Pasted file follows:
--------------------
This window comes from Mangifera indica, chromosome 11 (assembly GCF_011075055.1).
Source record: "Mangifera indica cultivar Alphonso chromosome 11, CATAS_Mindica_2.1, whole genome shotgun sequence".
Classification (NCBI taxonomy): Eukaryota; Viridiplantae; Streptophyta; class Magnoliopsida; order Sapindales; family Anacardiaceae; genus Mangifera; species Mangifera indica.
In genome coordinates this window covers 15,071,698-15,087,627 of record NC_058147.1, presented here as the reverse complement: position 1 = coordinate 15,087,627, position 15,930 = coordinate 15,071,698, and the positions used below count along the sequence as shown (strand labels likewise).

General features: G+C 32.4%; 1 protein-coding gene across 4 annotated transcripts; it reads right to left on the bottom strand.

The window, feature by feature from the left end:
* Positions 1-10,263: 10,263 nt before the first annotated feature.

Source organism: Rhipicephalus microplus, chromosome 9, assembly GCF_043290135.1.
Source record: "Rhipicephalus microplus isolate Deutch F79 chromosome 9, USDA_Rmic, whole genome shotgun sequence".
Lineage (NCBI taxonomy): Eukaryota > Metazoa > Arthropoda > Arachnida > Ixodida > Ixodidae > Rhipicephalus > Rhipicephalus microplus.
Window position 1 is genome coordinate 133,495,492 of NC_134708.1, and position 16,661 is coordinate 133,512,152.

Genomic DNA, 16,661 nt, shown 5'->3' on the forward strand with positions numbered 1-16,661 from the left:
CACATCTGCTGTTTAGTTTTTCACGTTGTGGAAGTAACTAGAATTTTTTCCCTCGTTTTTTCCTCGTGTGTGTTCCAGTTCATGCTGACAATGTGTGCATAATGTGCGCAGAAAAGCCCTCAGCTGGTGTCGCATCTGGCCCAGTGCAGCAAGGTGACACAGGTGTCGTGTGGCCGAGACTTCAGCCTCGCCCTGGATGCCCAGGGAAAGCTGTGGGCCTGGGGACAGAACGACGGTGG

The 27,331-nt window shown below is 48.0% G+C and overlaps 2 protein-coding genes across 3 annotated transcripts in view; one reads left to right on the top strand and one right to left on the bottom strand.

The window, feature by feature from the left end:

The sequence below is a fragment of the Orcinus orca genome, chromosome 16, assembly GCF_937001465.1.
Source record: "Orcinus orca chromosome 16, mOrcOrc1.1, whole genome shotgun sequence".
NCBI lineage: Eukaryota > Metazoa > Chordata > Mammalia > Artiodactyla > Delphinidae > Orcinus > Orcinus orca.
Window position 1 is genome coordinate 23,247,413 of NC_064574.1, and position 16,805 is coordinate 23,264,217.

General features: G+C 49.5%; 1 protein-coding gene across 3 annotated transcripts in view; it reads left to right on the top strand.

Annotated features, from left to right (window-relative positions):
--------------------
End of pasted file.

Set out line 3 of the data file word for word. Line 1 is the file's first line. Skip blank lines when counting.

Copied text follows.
Classification (NCBI taxonomy): Eukaryota; Viridiplantae; Streptophyta; class Magnoliopsida; order Sapindales; family Anacardiaceae; genus Mangifera; species Mangifera indica.